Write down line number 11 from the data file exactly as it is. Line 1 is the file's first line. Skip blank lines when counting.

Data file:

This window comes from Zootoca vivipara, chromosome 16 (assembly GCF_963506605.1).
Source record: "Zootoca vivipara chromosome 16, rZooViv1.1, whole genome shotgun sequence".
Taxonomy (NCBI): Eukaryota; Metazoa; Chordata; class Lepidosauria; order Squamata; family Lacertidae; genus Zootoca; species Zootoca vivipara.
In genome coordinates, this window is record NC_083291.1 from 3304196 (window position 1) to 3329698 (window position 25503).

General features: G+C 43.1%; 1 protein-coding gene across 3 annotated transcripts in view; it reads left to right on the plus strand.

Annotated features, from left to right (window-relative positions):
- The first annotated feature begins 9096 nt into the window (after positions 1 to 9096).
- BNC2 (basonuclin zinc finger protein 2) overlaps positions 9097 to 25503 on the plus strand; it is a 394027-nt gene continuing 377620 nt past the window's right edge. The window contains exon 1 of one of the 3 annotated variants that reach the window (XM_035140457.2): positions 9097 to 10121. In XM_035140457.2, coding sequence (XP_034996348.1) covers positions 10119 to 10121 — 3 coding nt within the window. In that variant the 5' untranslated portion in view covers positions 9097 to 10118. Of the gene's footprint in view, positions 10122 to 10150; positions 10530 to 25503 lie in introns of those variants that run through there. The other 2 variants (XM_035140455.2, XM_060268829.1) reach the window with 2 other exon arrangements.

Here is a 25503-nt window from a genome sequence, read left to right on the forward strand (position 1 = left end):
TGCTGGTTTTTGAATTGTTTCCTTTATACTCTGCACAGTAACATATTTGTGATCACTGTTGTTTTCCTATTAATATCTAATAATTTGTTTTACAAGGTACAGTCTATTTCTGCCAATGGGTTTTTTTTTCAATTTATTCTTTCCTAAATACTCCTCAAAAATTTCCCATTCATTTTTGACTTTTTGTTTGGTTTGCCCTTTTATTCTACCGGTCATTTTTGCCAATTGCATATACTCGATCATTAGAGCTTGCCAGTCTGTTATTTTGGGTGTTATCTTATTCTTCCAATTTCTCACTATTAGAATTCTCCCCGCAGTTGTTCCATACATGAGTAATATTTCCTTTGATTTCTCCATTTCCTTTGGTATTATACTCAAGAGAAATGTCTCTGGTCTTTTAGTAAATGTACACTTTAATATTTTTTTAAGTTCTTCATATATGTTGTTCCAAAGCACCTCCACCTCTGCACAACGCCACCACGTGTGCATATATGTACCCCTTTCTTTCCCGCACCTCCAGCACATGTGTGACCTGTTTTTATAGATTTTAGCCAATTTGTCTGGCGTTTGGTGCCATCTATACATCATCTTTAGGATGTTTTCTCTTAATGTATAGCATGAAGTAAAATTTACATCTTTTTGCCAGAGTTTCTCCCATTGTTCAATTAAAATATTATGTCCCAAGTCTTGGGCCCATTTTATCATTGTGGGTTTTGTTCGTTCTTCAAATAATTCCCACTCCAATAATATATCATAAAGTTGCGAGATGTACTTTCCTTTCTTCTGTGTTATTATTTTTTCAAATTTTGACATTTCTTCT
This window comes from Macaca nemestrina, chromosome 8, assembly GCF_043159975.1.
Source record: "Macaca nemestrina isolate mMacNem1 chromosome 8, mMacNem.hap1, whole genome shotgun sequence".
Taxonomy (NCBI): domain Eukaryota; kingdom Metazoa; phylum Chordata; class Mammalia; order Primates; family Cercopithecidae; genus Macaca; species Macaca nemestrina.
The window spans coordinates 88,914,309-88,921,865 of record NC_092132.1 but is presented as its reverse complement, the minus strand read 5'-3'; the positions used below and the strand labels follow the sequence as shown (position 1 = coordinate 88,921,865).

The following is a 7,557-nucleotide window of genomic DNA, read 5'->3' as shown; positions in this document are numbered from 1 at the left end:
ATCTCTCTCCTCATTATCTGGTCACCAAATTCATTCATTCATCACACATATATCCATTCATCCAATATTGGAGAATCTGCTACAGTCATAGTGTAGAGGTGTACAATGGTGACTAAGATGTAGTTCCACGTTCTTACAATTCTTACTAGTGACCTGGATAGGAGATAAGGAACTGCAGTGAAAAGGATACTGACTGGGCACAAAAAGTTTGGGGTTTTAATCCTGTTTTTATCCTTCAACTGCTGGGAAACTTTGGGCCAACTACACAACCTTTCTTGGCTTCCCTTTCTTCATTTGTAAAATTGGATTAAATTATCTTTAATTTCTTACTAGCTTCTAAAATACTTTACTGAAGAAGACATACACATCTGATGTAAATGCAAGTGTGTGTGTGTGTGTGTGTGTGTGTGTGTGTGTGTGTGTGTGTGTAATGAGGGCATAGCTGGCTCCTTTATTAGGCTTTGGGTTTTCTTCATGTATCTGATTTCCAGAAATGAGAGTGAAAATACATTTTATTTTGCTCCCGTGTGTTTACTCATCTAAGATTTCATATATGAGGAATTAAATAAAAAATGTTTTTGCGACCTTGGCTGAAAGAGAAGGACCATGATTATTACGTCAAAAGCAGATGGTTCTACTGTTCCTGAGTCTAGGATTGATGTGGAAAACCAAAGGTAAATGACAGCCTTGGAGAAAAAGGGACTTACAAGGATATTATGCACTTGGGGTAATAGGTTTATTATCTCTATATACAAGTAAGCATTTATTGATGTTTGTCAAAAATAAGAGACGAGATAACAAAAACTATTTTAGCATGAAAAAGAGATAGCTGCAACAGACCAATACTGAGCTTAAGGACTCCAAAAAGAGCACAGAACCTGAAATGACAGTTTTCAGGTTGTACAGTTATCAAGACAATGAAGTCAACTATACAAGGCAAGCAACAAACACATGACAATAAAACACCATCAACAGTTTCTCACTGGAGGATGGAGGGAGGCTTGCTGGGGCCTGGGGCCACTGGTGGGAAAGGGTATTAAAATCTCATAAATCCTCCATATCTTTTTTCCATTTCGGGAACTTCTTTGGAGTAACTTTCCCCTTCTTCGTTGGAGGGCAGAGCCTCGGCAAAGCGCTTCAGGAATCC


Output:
This window comes from Macaca nemestrina, chromosome 8, assembly GCF_043159975.1.